By considering these factors, it’s evident why Clag paste has been a popular choice for adhesive needs for over a century.

Recommended Uses

One popular option for adhesive projects is Clag paste, which is best suited for paper, cardboard, and some fabric, making it perfect for school projects, paper mâché, and paper craft. Clag glue has been widely used for over 120 years and has become a staple in DIY projects and arts and crafts.

Its smooth white paste dries clear, providing a clean and professional finish to your creations. The easy-to-use brush applicator allows for precise and controlled application, ensuring that every project turns out just the way you envisioned.

The non-toxic formula makes it safe for the whole family to use, and it doesn’t contain any food ingredients like eggs, nuts, or milk, making it suitable for those with allergies.

Whether you’re a student working on a school project or a crafting enthusiast, Clag glue is a versatile and reliable adhesive that will help bring your creative ideas to life.

Unconventional Use in Punk Culture

During the Australian punk rock era of the 1970s and 1980s, Clag paste became an unexpected punk fashion accessory, transforming ordinary hair into rock-hard mohawk spikes. This unconventional use of Clag glue quickly gained popularity among punk rockers, who embraced the rebellious and edgy nature of the punk movement.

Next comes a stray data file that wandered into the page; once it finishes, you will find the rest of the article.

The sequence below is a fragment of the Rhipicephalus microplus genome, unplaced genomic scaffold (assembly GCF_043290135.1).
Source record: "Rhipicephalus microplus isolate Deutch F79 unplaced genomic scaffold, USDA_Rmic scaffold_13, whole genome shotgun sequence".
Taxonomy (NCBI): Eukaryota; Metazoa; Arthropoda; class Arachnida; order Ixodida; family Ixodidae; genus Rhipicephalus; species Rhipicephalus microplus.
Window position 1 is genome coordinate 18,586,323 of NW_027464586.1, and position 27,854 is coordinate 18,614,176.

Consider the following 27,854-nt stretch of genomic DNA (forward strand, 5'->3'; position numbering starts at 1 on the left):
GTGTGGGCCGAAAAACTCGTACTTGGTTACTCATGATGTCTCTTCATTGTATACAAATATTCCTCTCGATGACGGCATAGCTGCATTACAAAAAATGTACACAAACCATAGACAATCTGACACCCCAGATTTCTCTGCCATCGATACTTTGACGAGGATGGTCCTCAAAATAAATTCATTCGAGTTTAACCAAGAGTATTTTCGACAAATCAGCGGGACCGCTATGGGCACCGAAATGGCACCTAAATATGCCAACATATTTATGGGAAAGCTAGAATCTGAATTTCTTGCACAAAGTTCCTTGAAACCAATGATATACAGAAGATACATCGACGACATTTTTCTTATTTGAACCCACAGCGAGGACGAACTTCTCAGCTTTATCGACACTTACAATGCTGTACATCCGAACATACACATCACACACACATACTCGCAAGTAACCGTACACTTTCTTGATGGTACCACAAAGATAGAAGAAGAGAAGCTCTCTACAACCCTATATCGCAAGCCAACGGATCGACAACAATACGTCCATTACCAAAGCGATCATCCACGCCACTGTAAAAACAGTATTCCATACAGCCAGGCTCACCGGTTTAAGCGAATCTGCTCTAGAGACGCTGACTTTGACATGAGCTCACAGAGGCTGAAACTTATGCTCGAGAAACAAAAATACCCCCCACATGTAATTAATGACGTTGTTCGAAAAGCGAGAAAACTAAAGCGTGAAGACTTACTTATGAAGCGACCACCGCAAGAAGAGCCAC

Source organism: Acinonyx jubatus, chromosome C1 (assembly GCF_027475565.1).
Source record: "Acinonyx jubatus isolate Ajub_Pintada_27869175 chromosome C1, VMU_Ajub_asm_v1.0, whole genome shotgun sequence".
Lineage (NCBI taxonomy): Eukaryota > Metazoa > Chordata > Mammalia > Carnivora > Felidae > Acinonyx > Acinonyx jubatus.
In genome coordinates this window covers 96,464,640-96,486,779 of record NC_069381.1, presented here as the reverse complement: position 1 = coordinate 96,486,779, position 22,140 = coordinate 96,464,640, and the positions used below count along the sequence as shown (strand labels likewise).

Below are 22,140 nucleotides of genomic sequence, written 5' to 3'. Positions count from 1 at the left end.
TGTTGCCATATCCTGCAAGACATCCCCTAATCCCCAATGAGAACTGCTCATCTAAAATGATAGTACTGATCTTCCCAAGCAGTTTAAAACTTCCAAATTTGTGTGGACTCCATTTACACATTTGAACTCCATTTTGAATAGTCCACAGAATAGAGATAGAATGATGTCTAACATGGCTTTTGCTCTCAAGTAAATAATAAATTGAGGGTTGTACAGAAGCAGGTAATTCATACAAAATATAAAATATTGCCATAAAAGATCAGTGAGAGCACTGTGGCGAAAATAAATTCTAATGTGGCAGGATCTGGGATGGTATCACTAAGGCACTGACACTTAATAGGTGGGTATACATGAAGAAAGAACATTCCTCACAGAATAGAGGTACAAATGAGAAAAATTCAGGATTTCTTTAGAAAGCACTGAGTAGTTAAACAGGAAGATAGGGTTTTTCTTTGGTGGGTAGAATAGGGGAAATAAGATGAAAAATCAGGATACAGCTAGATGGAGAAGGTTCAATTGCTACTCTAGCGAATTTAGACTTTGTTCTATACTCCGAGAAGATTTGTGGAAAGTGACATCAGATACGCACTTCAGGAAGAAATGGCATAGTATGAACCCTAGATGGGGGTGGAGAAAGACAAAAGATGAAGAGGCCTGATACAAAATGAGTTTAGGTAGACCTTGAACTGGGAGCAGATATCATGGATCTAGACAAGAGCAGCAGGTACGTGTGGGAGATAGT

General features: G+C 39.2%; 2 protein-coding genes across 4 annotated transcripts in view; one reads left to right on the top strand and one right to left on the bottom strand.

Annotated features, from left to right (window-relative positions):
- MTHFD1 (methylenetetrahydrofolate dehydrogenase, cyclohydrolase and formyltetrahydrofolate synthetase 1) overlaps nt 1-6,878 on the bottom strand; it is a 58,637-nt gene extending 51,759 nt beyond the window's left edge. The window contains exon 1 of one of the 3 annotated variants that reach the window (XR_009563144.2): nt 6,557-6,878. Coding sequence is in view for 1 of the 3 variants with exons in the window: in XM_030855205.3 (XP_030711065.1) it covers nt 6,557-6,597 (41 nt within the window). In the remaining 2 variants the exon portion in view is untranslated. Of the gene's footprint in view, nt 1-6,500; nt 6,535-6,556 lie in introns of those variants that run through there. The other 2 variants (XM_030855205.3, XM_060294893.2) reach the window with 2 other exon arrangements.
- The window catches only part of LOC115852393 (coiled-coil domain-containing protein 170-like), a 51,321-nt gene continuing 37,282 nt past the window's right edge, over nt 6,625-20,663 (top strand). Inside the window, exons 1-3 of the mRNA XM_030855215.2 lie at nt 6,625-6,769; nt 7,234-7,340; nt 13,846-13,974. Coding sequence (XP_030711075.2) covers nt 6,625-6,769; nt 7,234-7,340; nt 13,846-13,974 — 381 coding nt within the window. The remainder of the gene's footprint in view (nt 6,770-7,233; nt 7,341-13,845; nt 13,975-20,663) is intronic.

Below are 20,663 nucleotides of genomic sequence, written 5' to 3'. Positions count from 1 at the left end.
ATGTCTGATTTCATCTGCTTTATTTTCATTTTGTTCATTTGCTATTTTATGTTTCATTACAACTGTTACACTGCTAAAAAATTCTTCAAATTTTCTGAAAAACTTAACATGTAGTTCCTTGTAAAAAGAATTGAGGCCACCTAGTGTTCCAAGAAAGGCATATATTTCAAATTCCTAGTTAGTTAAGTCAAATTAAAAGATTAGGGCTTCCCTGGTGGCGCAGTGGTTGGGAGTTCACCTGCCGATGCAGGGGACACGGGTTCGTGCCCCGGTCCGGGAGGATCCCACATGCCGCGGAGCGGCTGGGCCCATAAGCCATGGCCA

To achieve the desired punk hairstyles, individuals would follow a specific process using Clag paste:

  1. Apply Clag paste liberally to damp or dry hair, focusing on the sections to be styled into mohawk spikes.nn2. Use a comb or fingers to shape the hair into desired spikes, ensuring they stand upright.nn3. Allow the Clag paste to dry completely, creating rigid and stiff spikes that defy gravity.nn4. To remove the hardened spikes, individuals would often need to spend at least an hour under a shower, softening the glue enough for easy removal.

This alternative use of Clag glue showcases the innovative and daring nature of punk fashion trends, as individuals sought unconventional methods to express their individuality and challenge societal norms.


In conclusion, the history of Clag glue is a fascinating tale of a long-standing Australian adhesive. From its origins in the late 19th century to its trademarked status, Clag glue has remained true to its starch-based composition.

Its non-toxic and family-friendly nature has made it a staple in schools and homes for over 120 years. While primarily used for paper, cardboard, and fabrics, Clag glue also found an unconventional use in the punk culture of the 1970s and 1980s.

Overall, the well-researched history of Clag glue offers insights into its enduring popularity and diverse applications.

About the author

Jennifer is a stay-at-home Mom who loves everything DIY and crafting. She contributes to Just Use Glue in order to share her practical knowledge of how to glue all the things.